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Deep trouble in underwater archaeology

I am an underwater archaeologist who owns a Swiss Army knife since his boyhood scouting days. Several years ago, I settled with a Workchamp, a tool that goes with me everywhere I go - even underwater – a tool that ultimately saved my life twice in the same day.

Several years ago, while being the excavation director of the wreck site of a Spanish galleon sunk in the Azores Islands in the late 16th century, I was coordinating the raising of a bronze gun from 40 meters deep. On a perfect example of the Swiss Cheese model of accident causation, all things that weren’t supposed to go wrong, did go wrong: due to a free flow regulator, too much air was sent into one of the lifting bags; this caused an imbalance on the rising gun, which caused it to slide within the lifting cradle; this, in turn, caused of one of our divers to get entangled on the cables. I reached out for him but that whole jumble of bags, cables and divers then started to ascend out of control. I immediately reached for my WorkChamp and frantically managed to cut us loose at around 30 meters, thus saving ourselves from a serious, maybe fatal, decompression hit.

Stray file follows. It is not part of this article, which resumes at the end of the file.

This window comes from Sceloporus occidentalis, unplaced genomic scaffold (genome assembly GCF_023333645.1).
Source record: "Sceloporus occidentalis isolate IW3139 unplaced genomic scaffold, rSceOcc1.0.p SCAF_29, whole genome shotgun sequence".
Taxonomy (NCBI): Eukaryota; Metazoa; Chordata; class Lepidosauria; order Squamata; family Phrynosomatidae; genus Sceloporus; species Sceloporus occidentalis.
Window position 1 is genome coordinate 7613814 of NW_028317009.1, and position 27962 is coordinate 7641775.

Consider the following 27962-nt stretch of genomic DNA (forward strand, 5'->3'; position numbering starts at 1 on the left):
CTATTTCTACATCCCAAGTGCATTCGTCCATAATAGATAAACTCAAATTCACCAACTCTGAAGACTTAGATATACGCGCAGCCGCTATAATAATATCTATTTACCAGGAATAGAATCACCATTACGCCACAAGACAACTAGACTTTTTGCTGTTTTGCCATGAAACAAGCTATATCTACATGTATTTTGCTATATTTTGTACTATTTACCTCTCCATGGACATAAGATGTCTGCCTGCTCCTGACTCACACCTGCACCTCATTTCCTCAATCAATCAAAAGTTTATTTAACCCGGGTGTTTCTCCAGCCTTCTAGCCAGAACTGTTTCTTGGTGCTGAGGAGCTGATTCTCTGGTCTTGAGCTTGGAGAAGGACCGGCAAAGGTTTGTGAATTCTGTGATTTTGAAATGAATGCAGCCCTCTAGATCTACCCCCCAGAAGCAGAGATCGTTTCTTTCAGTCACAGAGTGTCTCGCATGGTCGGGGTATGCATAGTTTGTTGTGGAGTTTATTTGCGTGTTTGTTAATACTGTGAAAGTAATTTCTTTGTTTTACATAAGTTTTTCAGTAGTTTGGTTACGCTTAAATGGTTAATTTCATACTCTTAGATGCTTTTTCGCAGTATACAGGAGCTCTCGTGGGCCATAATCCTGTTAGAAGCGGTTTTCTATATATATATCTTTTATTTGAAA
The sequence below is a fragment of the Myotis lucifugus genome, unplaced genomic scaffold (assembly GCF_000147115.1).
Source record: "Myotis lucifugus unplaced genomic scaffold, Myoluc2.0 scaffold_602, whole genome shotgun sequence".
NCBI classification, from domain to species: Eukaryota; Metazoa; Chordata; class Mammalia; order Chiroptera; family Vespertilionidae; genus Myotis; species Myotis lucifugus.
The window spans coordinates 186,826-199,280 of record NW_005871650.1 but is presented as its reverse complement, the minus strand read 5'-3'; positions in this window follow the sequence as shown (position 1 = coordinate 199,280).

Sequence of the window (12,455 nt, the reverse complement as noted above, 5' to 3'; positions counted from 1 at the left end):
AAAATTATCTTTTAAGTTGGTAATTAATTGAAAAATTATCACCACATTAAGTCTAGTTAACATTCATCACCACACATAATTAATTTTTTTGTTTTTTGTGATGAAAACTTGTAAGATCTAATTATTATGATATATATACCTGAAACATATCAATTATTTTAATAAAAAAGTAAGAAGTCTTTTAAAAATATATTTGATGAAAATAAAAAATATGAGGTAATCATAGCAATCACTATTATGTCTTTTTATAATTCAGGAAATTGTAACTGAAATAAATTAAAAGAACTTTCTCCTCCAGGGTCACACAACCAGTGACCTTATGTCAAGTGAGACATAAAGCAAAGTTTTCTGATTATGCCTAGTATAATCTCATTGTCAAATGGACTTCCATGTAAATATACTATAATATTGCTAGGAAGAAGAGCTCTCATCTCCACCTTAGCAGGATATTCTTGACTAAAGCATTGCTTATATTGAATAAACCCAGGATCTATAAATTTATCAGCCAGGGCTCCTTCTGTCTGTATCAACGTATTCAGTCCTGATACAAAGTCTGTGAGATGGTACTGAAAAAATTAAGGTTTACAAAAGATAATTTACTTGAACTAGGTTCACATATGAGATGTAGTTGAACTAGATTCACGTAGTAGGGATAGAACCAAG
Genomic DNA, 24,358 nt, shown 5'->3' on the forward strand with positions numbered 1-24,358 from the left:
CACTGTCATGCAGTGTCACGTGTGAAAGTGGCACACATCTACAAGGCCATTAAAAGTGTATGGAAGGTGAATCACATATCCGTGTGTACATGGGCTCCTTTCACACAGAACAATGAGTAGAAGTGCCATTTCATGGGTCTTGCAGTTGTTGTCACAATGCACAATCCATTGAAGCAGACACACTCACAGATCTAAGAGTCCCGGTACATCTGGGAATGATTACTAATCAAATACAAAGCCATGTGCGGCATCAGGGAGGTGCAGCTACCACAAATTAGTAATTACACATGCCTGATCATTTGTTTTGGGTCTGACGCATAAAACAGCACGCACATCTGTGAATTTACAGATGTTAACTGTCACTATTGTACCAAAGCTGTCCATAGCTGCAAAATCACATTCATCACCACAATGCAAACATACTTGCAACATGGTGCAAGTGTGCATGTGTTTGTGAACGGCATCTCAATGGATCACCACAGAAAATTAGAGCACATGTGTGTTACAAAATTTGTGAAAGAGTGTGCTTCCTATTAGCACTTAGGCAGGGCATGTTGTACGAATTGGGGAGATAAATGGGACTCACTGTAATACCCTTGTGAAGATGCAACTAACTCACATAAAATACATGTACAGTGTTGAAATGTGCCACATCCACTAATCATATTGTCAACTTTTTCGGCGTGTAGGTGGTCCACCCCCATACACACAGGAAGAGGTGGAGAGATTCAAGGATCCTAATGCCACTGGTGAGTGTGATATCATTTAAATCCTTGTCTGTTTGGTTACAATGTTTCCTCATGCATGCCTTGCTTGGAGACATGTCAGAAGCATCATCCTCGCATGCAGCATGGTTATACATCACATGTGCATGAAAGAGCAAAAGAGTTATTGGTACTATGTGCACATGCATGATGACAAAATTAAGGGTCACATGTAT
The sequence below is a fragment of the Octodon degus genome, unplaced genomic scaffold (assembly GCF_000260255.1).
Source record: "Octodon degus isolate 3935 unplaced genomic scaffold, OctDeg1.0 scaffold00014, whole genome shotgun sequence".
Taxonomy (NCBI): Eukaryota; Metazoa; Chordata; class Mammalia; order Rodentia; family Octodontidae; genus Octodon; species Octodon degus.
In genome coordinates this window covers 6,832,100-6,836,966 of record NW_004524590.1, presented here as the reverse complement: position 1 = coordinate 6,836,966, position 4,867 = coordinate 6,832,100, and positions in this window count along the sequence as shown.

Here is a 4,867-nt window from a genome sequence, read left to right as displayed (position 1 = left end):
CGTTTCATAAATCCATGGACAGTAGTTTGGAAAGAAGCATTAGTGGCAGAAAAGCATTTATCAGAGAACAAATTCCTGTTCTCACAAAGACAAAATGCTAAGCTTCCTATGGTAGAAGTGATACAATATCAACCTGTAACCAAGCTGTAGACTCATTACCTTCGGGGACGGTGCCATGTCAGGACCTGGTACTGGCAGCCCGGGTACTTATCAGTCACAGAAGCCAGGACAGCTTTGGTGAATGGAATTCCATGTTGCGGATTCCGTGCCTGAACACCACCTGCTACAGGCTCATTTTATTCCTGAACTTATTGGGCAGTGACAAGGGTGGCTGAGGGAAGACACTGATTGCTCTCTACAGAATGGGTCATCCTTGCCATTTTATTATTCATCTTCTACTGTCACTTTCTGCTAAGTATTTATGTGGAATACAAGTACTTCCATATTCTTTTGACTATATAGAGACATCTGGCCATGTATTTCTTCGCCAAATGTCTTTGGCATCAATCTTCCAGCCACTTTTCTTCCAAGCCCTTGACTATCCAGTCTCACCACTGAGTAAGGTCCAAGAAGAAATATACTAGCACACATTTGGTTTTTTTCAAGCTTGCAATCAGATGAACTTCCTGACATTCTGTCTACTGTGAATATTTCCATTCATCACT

When we surfaced, we found out that the out of control ascending gun had knocked out our overboard engine out of its sockets, badly damaging the fuel line and the propeller. I then spent about 2 hours using my WorkChamp to unscrew, repair and screw back on the overboard engine, thus preventing us from going adrift into deeper waters in the middle of the Ocean.

The beauty of it all is that my WorkChamp, despite spending hours in salt water, still works like a charm.

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